As a Young Woman in Tech, Bella Palumbi ’16 Is Pushing for New Spaces for Students

In recognition of Women’s History Month, we caught up with Calvert alumna Christabella “Bella” Palumbi ’16, a software engineer and hackathon organizer whose work has been featured in Baltimore Magazine and Technical.ly Baltimore. As a notable young woman in tech, Bella advocates for young people in a traditionally older, male-dominated field.
Now an engineering intern at Stream Captain, Bella got her start at just 11 years old, when she attended a summer program with Baltimore’s Digital Harbor Foundation. She learned the basics of circuits and mobile game programming and began her first app, a game called Monkey Mayhem.
 
It hit the app store in 2014 – and by then, Bella was captivated.
 
“This was the first ‘real’ programming I had done. I was 11 or 12 then, and I just really liked it,” she said.
 
Eight years later, Bella has helped to change the tech industry by advocating for women and young people in the field. She started with a hackathon.
 
“Hackathons” are short team-based competitions where programmers create new projects under a time crunch. After continuing with the Digital Harbor Foundation throughout middle school, Bella entered her first hackathon in 2015.
 
While she was nervous to compete against adults, Bella said that the experience had a major effect on her. She and her partner won $2,000 for their app createAchimera, and Bella fell in love with hackathons’ creative, fast-paced environment.
 
“My 13-year-old self thought, ‘This is so great. I get to learn all this cool stuff and make all these cool things,’” Bella said.
 
Over the past six years, Bella has participated in multiple hackathons and repeatedly earned recognition for her work. In 2016, Technical.ly Baltimore featured her accomplishments in a news story where Bella shared her hope to see more young people – especially young women – engage with technology.
 
Shortly after, she took action, thinking up a student-focused hackathon that would create new opportunities for young programmers.
 
“I felt like it would be easy to have a great experience in a hackathon, but it would also be possible, especially as a young woman in tech, to not have such a great experience and to be dissuaded from hackathons or tech in general,” Bella said. “I wanted to create a youth hackathon that has the same great qualities but minimizes the potential for having a bad experience.”
 
The result was Harbor Hacks, a three-day youth hackathon specifically designed for middle and high school students. In early 2017, Bella pitched the idea to the Digital Harbor Foundation’s Youth Steering Committee. After they accepted, she and her team began brainstorming ways to attract students and minimize stress.
 
They arranged workshops and raffles, designed custom T-shirts, and made cold calls to parents to encourage attendance. Everyone who attended received a “swag bag” filled with assorted tech gadgets. These efforts, Bella said, helped ensure that students of all skill levels and backgrounds had an incredible experience.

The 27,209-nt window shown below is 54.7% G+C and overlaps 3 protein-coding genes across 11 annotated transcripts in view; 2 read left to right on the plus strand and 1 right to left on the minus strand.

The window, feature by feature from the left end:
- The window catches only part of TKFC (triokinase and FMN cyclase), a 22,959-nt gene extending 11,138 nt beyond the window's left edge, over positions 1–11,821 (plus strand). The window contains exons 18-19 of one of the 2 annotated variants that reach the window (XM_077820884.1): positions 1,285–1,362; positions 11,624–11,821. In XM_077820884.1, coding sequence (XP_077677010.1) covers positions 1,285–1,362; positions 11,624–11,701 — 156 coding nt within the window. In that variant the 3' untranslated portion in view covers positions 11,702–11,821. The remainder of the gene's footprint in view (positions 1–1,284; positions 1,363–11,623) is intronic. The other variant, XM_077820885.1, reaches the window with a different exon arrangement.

“Even if you came and found that you didn’t really have the tech skills to put a project together in two days, you could still have a great time and have this as a launch pad to meet a mentor, get a cool gadget, or have a fun experience and make friends,” she said.
 
After organizing Harbor Hacks, Bella was featured on Amy Poehler’s Smart Girls blog, and Technical.ly Baltimore nominated her for 2017 Technologist of the Year, a category where she made headlines as the only female and non-adult nominee.
 
In 2018, Baltimore Magazine recognized Bella as one of 30 Baltimore visionaries who “make the city extraordinary,” and she began an internship with Big Huge Games. Today, Bella is honing her skills at Stream Captain and continues to advocate for young creators.
 
At Stream Captain, she contributes to new features on the multiplatform Stream Raiders game and other projects while working with the game engine Unity and writing code in C#, HTML, CSS, and Javascript. She hopes that more schools invest in central maker spaces and encourages students to check out the Digital Harbor Foundation, which was “really formative” in her experience.
 
This fall, Bella plans to pursue computer science at the University of Michigan.
 
 “Tech is a really wide field. It powers almost everything we do throughout our days – the Internet, our cars, our infrastructure – and programming runs that in so many different ways,” Bella said. “Don’t be discouraged if you don’t like it or aren’t good at tech or coding right away. Your first experience is not indicative of everything you can do.”
 
Thank you to Bella Palumbi ’16 for sharing her story with the Calvert community! To read more about Bella and her projects, click here.
 
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